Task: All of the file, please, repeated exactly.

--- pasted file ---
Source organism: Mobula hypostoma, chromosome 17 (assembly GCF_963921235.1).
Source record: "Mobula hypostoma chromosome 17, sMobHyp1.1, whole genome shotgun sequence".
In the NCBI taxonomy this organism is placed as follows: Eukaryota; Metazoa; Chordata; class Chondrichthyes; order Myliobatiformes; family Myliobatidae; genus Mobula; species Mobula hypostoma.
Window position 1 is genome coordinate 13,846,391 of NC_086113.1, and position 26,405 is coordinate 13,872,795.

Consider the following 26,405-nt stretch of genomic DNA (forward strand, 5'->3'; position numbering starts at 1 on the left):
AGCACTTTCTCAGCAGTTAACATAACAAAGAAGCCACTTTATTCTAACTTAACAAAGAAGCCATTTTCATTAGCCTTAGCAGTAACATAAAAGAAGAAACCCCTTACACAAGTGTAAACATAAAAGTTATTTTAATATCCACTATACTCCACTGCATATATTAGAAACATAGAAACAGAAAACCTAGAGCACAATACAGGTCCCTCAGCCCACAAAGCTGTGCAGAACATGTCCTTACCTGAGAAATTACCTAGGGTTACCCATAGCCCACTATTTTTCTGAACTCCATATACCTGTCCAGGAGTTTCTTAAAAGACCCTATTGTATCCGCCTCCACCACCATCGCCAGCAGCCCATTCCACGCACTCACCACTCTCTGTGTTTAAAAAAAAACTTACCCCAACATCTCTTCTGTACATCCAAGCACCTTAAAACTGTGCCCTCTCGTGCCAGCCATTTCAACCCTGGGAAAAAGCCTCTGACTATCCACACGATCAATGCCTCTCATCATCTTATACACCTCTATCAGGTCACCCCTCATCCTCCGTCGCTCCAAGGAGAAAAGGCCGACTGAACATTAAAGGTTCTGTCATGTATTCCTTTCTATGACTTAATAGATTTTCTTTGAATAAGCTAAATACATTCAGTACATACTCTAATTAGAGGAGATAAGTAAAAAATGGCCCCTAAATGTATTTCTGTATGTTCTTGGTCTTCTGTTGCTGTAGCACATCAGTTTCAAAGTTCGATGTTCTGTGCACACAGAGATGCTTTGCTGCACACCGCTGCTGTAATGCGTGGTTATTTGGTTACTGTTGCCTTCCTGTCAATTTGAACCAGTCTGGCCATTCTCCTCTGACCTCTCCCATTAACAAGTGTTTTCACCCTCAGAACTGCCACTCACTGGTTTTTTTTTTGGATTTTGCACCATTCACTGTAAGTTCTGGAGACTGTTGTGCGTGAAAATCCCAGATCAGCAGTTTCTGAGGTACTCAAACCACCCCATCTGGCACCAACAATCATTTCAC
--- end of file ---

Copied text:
Source organism: Mobula hypostoma, chromosome 17 (assembly GCF_963921235.1).
Source record: "Mobula hypostoma chromosome 17, sMobHyp1.1, whole genome shotgun sequence".
In the NCBI taxonomy this organism is placed as follows: Eukaryota; Metazoa; Chordata; class Chondrichthyes; order Myliobatiformes; family Myliobatidae; genus Mobula; species Mobula hypostoma.
Window position 1 is genome coordinate 13,846,391 of NC_086113.1, and position 26,405 is coordinate 13,872,795.

Consider the following 26,405-nt stretch of genomic DNA (forward strand, 5'->3'; position numbering starts at 1 on the left):
AGCACTTTCTCAGCAGTTAACATAACAAAGAAGCCACTTTATTCTAACTTAACAAAGAAGCCATTTTCATTAGCCTTAGCAGTAACATAAAAGAAGAAACCCCTTACACAAGTGTAAACATAAAAGTTATTTTAATATCCACTATACTCCACTGCATATATTAGAAACATAGAAACAGAAAACCTAGAGCACAATACAGGTCCCTCAGCCCACAAAGCTGTGCAGAACATGTCCTTACCTGAGAAATTACCTAGGGTTACCCATAGCCCACTATTTTTCTGAACTCCATATACCTGTCCAGGAGTTTCTTAAAAGACCCTATTGTATCCGCCTCCACCACCATCGCCAGCAGCCCATTCCACGCACTCACCACTCTCTGTGTTTAAAAAAAAACTTACCCCAACATCTCTTCTGTACATCCAAGCACCTTAAAACTGTGCCCTCTCGTGCCAGCCATTTCAACCCTGGGAAAAAGCCTCTGACTATCCACACGATCAATGCCTCTCATCATCTTATACACCTCTATCAGGTCACCCCTCATCCTCCGTCGCTCCAAGGAGAAAAGGCCGACTGAACATTAAAGGTTCTGTCATGTATTCCTTTCTATGACTTAATAGATTTTCTTTGAATAAGCTAAATACATTCAGTACATACTCTAATTAGAGGAGATAAGTAAAAAATGGCCCCTAAATGTATTTCTGTATGTTCTTGGTCTTCTGTTGCTGTAGCACATCAGTTTCAAAGTTCGATGTTCTGTGCACACAGAGATGCTTTGCTGCACACCGCTGCTGTAATGCGTGGTTATTTGGTTACTGTTGCCTTCCTGTCAATTTGAACCAGTCTGGCCATTCTCCTCTGACCTCTCCCATTAACAAGTGTTTTCACCCTCAGAACTGCCACTCACTGGTTTTTTTTTTGGATTTTGCACCATTCACTGTAAGTTCTGGAGACTGTTGTGCGTGAAAATCCCAGATCAGCAGTTTCTGAGGTACTCAAACCACCCCATCTGGCACCAACAATCATTTCAC